Ashlesha, Āśleṣā, Aśleṣā, Āśleṣa, Āśleśā: 19 definitions


Ashlesha means something in Buddhism, Pali, Hinduism, Sanskrit. If you want to know the exact meaning, history, etymology or English translation of this term then check out the descriptions on this page. Add your comment or reference to a book if you want to contribute to this summary article.

The Sanskrit terms Āśleṣā and Aśleṣā and Āśleṣa and Āśleśā can be transliterated into English as Aslesa or Ashlesha, using the IAST transliteration scheme (?).

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In Hinduism

Jyotisha (astronomy and astrology)

Source: Wisdom Library: Jyotiṣa

Āśleṣā (आश्लेषा):—Name for a particular section of the ecliptic. It is also known as Āśleṣānakṣatra. Nakṣatra means “Lunar mansion” and corresponds to a specific region of the sky through which the moon passes each day. Āśleṣā means “the embrace” and is associated with the deity known as Naga (Dragons). The presiding Lord of this lunar house is Budha (Mercury).

Indian zodiac: |16°40'| – |30° Karka|
Karka (कर्क, “crab”) corresponds with Cancer.

Western zodiac: |12°40'| – |26° Leo|
Leo corresponds with  Siṃha (सिंह, “lion”). 

Jyotisha book cover
context information

Jyotisha (ज्योतिष, jyotiṣa or jyotish) refers to ‘astronomy’ or “Vedic astrology” and represents the fifth of the six Vedangas (additional sciences to be studied along with the Vedas). Jyotisha concerns itself with the study and prediction of the movements of celestial bodies, in order to calculate the auspicious time for rituals and ceremonies.

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Purana and Itihasa (epic history)

[«previous next»] — Ashlesha in Purana glossary
Source: Cologne Digital Sanskrit Dictionaries: The Purana Index

Āśleṣā (आश्लेषा).—On the left hind foot of the śiśumāra.1 Its importance for śrāddha;2 the seventh nakṣatra.3

  • 1) Bhāgavata-purāṇa V. 23. 6; Brahmāṇḍa-purāṇa II. 24. 135.
  • 2) Brahmāṇḍa-purāṇa III. 18. 5.
  • 3) Vāyu-purāṇa 82. 5.
Purana book cover
context information

The Purana (पुराण, purāṇas) refers to Sanskrit literature preserving ancient India’s vast cultural history, including historical legends, religious ceremonies, various arts and sciences. The eighteen mahapuranas total over 400,000 shlokas (metrical couplets) and date to at least several centuries BCE.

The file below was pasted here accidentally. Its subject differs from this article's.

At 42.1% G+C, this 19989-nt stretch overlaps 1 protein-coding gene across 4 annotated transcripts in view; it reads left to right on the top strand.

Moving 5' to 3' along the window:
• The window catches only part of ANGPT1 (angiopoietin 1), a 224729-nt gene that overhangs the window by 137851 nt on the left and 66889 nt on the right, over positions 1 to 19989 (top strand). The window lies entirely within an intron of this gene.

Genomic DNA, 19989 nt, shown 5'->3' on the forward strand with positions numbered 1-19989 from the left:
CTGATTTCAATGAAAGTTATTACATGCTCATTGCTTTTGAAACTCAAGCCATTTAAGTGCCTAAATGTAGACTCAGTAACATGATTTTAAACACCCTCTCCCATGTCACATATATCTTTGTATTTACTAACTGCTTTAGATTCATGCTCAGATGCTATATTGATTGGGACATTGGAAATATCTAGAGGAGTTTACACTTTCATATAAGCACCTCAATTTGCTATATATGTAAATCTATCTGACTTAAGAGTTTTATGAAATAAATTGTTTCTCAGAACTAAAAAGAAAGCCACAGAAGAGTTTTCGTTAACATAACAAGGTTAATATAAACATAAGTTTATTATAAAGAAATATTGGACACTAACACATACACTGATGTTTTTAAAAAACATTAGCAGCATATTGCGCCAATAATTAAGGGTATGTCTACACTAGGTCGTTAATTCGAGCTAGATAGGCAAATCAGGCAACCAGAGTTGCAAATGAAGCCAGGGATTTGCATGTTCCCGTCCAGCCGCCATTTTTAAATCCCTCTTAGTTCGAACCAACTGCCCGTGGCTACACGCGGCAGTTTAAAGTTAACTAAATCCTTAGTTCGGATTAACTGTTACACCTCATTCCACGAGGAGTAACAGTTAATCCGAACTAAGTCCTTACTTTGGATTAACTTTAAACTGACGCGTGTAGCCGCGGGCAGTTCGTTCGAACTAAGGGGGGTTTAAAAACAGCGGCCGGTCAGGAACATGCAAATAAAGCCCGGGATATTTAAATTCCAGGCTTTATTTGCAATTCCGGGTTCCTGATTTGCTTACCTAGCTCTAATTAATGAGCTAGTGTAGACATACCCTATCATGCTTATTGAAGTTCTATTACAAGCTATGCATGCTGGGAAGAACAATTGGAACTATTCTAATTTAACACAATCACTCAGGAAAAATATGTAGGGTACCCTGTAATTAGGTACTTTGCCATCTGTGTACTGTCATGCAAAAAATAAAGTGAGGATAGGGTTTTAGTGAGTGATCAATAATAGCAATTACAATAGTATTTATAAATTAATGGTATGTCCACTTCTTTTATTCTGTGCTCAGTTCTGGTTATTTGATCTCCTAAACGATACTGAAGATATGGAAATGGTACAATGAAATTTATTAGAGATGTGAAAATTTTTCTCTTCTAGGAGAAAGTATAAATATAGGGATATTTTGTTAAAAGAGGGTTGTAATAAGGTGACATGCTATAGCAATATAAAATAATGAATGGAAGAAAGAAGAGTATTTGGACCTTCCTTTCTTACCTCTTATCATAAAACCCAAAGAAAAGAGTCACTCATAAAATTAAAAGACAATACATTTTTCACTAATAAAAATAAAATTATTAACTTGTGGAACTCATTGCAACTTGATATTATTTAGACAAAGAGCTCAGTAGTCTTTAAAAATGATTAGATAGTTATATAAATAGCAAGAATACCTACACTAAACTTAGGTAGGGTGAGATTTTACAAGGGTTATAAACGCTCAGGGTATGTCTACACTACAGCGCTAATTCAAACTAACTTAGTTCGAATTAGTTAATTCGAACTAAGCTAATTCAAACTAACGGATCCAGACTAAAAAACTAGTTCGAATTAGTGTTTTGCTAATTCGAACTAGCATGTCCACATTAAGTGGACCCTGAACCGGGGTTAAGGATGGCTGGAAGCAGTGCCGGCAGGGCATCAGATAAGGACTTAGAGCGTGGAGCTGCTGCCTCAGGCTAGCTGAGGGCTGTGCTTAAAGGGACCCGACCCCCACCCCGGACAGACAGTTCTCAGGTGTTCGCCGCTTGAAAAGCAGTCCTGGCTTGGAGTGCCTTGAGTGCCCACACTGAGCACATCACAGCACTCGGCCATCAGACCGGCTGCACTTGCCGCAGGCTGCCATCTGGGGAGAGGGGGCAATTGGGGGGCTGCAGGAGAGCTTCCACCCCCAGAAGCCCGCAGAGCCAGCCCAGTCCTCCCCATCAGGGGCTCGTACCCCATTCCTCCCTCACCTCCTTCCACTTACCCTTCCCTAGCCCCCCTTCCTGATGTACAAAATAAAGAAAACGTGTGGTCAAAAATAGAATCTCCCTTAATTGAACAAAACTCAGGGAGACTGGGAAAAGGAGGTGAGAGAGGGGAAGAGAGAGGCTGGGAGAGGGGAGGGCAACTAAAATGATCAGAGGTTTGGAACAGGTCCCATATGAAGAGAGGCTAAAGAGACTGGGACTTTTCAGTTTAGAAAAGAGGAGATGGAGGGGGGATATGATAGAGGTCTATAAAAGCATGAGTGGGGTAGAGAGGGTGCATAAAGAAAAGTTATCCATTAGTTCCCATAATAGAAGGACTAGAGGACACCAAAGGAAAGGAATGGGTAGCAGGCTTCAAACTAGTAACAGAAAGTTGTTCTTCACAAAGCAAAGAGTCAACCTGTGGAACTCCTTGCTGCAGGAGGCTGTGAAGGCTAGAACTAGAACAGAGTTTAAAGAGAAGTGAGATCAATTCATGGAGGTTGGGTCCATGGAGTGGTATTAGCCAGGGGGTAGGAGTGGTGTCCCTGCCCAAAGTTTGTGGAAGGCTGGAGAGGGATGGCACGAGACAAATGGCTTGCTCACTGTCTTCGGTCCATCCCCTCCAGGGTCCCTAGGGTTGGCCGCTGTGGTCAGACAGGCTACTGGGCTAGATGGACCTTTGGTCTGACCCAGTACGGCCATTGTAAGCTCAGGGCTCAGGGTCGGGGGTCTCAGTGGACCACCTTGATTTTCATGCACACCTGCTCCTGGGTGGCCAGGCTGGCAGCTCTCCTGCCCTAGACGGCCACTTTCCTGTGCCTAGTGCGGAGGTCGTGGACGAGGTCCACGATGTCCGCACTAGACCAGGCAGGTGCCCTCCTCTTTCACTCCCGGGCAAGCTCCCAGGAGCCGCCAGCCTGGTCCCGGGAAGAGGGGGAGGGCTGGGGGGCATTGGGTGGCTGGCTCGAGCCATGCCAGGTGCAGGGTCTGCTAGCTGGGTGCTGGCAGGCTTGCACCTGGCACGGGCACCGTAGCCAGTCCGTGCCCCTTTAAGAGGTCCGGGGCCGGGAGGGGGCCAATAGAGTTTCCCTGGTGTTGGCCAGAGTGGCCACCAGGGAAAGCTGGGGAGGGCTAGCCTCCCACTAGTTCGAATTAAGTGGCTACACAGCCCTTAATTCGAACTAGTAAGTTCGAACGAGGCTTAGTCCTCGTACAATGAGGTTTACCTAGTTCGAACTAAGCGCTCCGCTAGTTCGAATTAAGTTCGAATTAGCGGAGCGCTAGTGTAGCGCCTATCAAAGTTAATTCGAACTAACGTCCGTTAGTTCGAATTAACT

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Natyashastra (theatrics and dramaturgy)

Source: Wisdom Library: Nāṭya-śāstra

Āśleṣā (आश्लेषा) is the Sanskrit name for an asterism (Hydrae). According to the Nāṭyaśāstra 3.14-15, the master of the dramatic art (nāṭyācārya) should perform raṅgapūjā after offering pūjā to the Jarjara (Indra’s staff). Accordingly, “After proceeding thus according to rules and staying in the phayhouse for the night, he should begin pūjā as soon as it is morning. This pūjā connected with the stage should take place under the asterism Ārdrā, Maghā, Yāmyā, Pūrvaphalgunī, Pūrvāṣāḍhā, Pūrvabhādrapadā, Aśleṣā or Mūlā”.

Natyashastra book cover
context information

Natyashastra (नाट्यशास्त्र, nāṭyaśāstra) refers to both the ancient Indian tradition (shastra) of performing arts, (natya—theatrics, drama, dance, music), as well as the name of a Sanskrit work dealing with these subjects. It also teaches the rules for composing Dramatic plays (nataka), construction and performance of Theater, and Poetic works (kavya).

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Vastushastra (architecture)

Source: Wisdom Library: Vāstu-śāstra

Āśleṣā (आश्लेषा) refers to the ninth of twenty-seven constellations (ṛkṣa), according to the Mānasāra. Ṛkṣa is the third of the āyādiṣaḍvarga, or “six principles” that constitute the “horoscope” of an architectural or iconographic object. Their application is intended to “verify” the measurements of the architectural and iconographic object against the dictates of astrology that lay out the conditions of auspiciousness.

The particular nakṣatra, also known as ṛkṣa (e.g., āśleṣā) of all architectural and iconographic objects (settlement, building, image) must be calculated and ascertained. This process is based on the principle of the remainder. An arithmetical formula to be used in each case is stipulated, which engages one of the basic dimensions of the object (breadth, length, or perimeter/circumference). In the context of village planning and measurement, the text sates that among the stars (ṛkṣa), the ones that are pūrṇa (odd), are auspicious and the ones that are karṇa (even), inauspicious.